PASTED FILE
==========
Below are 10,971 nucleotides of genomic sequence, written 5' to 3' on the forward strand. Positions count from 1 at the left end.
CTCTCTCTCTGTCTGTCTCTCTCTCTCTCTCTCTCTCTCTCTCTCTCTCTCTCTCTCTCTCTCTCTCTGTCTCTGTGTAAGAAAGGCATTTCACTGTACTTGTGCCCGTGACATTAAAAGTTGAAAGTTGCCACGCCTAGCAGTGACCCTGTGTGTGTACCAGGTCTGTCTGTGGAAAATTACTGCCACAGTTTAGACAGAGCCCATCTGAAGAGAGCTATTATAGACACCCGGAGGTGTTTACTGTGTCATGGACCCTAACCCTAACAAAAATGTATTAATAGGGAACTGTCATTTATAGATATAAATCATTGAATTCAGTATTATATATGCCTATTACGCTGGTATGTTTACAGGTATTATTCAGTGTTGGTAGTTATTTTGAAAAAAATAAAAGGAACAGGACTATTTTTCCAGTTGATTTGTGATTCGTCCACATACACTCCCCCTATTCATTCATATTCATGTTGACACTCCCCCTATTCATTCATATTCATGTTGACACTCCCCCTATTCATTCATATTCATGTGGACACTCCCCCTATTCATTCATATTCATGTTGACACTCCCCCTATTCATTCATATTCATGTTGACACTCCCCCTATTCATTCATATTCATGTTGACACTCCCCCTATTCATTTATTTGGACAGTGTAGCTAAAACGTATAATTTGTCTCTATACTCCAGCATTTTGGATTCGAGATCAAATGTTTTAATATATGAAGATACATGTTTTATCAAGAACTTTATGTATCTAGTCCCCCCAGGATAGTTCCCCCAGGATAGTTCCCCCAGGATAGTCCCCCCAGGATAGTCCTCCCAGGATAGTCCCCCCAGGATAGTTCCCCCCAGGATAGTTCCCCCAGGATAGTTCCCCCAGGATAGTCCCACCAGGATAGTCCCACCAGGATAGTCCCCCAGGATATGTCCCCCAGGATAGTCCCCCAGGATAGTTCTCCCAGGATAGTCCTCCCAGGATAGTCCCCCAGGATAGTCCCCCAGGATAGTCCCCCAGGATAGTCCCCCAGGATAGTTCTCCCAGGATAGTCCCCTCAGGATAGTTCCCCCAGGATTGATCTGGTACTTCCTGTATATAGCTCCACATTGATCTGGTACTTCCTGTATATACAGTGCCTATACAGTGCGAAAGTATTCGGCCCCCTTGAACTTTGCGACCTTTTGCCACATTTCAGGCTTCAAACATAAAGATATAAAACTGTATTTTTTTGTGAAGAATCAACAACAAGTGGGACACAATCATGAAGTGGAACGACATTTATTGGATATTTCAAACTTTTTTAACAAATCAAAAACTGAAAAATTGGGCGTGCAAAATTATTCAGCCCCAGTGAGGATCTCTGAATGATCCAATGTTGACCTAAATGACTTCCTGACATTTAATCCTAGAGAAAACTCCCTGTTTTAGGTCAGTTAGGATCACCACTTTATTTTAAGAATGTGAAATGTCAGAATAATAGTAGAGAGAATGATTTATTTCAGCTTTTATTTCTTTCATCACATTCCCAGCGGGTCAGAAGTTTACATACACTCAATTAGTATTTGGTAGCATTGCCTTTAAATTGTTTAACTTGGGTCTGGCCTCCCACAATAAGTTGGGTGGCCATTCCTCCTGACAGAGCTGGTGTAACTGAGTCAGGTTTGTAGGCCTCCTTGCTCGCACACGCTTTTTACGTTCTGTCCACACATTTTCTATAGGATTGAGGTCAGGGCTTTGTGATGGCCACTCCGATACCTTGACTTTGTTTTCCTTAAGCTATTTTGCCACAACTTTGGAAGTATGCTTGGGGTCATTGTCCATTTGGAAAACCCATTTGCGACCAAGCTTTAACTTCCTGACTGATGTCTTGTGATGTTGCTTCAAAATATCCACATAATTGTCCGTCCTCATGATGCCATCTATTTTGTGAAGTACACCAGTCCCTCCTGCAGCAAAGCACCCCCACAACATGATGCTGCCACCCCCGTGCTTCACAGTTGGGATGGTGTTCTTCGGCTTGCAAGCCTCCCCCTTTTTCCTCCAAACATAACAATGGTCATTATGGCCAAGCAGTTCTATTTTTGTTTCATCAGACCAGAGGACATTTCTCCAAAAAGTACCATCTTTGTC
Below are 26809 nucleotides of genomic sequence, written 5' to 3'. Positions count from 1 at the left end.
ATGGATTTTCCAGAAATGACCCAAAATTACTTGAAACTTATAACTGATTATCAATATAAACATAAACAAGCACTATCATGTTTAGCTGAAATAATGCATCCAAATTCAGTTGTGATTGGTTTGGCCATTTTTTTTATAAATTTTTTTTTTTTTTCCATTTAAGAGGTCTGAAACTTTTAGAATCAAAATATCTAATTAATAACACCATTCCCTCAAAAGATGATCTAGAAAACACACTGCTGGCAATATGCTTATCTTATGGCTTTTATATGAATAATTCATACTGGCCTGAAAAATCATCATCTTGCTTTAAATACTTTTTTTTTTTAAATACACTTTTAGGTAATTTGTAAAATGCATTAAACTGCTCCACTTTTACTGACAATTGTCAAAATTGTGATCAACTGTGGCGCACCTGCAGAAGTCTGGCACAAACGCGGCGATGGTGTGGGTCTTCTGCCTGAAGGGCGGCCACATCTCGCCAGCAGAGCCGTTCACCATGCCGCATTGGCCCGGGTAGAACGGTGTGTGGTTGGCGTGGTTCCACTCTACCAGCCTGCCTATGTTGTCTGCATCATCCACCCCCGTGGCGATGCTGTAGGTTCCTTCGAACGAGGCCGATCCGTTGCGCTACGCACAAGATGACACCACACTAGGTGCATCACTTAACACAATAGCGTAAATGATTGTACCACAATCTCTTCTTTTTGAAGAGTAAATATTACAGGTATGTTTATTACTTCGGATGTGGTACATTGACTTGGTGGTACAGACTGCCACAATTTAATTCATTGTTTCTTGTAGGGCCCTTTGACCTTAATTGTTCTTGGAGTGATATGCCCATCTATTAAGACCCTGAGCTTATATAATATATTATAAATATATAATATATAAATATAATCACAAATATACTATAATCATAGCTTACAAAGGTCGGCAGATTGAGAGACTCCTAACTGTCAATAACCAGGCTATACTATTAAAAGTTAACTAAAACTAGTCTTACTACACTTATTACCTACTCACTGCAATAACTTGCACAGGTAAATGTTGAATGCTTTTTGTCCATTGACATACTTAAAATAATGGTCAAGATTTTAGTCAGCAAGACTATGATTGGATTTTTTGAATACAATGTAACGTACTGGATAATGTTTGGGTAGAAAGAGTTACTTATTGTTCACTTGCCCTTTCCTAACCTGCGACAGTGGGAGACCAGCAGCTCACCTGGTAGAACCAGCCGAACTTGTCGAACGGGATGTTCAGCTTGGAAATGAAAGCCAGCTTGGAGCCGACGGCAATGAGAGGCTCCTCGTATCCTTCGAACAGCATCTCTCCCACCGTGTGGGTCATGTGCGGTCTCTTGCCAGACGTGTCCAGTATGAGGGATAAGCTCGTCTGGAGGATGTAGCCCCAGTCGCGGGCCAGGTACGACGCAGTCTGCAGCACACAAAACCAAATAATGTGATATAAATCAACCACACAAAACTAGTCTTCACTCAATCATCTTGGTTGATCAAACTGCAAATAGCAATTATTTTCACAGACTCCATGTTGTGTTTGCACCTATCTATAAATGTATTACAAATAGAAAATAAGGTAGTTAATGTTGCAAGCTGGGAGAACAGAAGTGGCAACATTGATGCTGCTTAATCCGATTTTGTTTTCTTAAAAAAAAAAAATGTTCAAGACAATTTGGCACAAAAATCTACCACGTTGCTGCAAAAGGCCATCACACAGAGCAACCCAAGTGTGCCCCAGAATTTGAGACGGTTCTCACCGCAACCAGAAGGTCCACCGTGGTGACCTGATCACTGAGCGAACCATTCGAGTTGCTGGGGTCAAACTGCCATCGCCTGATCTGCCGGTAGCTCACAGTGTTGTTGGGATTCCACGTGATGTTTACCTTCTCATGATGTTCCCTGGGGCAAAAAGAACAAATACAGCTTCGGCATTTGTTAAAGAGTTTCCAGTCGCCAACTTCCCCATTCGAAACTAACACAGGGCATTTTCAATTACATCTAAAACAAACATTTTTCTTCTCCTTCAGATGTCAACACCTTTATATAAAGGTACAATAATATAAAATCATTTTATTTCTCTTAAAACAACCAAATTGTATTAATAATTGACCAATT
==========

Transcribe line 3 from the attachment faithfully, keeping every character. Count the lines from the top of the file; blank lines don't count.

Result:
Below are 26809 nucleotides of genomic sequence, written 5' to 3'. Positions count from 1 at the left end.